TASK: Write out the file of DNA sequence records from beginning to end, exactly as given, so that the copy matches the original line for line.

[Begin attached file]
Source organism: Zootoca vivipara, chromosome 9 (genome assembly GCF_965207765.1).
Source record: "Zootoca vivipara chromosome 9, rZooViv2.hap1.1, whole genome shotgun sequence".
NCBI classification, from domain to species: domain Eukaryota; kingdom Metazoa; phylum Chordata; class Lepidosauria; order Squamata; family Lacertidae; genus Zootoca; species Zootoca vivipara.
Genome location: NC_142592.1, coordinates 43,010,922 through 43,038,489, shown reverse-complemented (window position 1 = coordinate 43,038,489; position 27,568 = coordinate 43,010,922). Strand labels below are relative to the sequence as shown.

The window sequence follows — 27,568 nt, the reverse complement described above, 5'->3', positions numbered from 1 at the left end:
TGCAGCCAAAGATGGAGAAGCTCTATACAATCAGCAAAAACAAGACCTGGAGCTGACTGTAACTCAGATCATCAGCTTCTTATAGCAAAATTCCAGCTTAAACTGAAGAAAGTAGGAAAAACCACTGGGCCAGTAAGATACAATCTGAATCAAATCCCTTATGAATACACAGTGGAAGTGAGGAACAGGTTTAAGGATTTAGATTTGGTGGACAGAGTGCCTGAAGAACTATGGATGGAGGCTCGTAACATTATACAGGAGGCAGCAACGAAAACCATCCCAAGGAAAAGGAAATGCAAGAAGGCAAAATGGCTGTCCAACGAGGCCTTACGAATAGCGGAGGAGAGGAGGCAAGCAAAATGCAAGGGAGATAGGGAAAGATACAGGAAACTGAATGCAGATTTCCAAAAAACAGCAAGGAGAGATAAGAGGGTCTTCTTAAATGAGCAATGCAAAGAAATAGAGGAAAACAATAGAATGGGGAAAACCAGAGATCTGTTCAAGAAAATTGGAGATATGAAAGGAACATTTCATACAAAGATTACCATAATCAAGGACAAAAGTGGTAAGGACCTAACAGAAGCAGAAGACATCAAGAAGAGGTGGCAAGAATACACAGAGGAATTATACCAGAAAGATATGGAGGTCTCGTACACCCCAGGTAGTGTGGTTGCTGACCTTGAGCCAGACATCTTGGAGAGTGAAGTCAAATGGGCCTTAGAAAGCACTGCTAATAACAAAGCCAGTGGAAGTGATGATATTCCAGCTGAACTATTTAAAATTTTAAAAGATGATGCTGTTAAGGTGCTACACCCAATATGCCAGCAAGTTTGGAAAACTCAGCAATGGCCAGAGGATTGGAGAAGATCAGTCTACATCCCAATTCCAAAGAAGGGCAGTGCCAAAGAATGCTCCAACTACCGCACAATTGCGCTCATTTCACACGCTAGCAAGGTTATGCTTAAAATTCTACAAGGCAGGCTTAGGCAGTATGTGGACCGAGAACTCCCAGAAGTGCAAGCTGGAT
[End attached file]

Source organism: Zootoca vivipara, chromosome 9 (genome assembly GCF_965207765.1).
Source record: "Zootoca vivipara chromosome 9, rZooViv2.hap1.1, whole genome shotgun sequence".
NCBI classification, from domain to species: domain Eukaryota; kingdom Metazoa; phylum Chordata; class Lepidosauria; order Squamata; family Lacertidae; genus Zootoca; species Zootoca vivipara.
Genome location: NC_142592.1, coordinates 43,010,922 through 43,038,489, shown reverse-complemented (window position 1 = coordinate 43,038,489; position 27,568 = coordinate 43,010,922). Strand labels below are relative to the sequence as shown.

The window sequence follows — 27,568 nt, the reverse complement described above, 5'->3', positions numbered from 1 at the left end:
TGCAGCCAAAGATGGAGAAGCTCTATACAATCAGCAAAAACAAGACCTGGAGCTGACTGTAACTCAGATCATCAGCTTCTTATAGCAAAATTCCAGCTTAAACTGAAGAAAGTAGGAAAAACCACTGGGCCAGTAAGATACAATCTGAATCAAATCCCTTATGAATACACAGTGGAAGTGAGGAACAGGTTTAAGGATTTAGATTTGGTGGACAGAGTGCCTGAAGAACTATGGATGGAGGCTCGTAACATTATACAGGAGGCAGCAACGAAAACCATCCCAAGGAAAAGGAAATGCAAGAAGGCAAAATGGCTGTCCAACGAGGCCTTACGAATAGCGGAGGAGAGGAGGCAAGCAAAATGCAAGGGAGATAGGGAAAGATACAGGAAACTGAATGCAGATTTCCAAAAAACAGCAAGGAGAGATAAGAGGGTCTTCTTAAATGAGCAATGCAAAGAAATAGAGGAAAACAATAGAATGGGGAAAACCAGAGATCTGTTCAAGAAAATTGGAGATATGAAAGGAACATTTCATACAAAGATTACCATAATCAAGGACAAAAGTGGTAAGGACCTAACAGAAGCAGAAGACATCAAGAAGAGGTGGCAAGAATACACAGAGGAATTATACCAGAAAGATATGGAGGTCTCGTACACCCCAGGTAGTGTGGTTGCTGACCTTGAGCCAGACATCTTGGAGAGTGAAGTCAAATGGGCCTTAGAAAGCACTGCTAATAACAAAGCCAGTGGAAGTGATGATATTCCAGCTGAACTATTTAAAATTTTAAAAGATGATGCTGTTAAGGTGCTACACCCAATATGCCAGCAAGTTTGGAAAACTCAGCAATGGCCAGAGGATTGGAGAAGATCAGTCTACATCCCAATTCCAAAGAAGGGCAGTGCCAAAGAATGCTCCAACTACCGCACAATTGCGCTCATTTCACACGCTAGCAAGGTTATGCTTAAAATTCTACAAGGCAGGCTTAGGCAGTATGTGGACCGAGAACTCCCAGAAGTGCAAGCTGGAT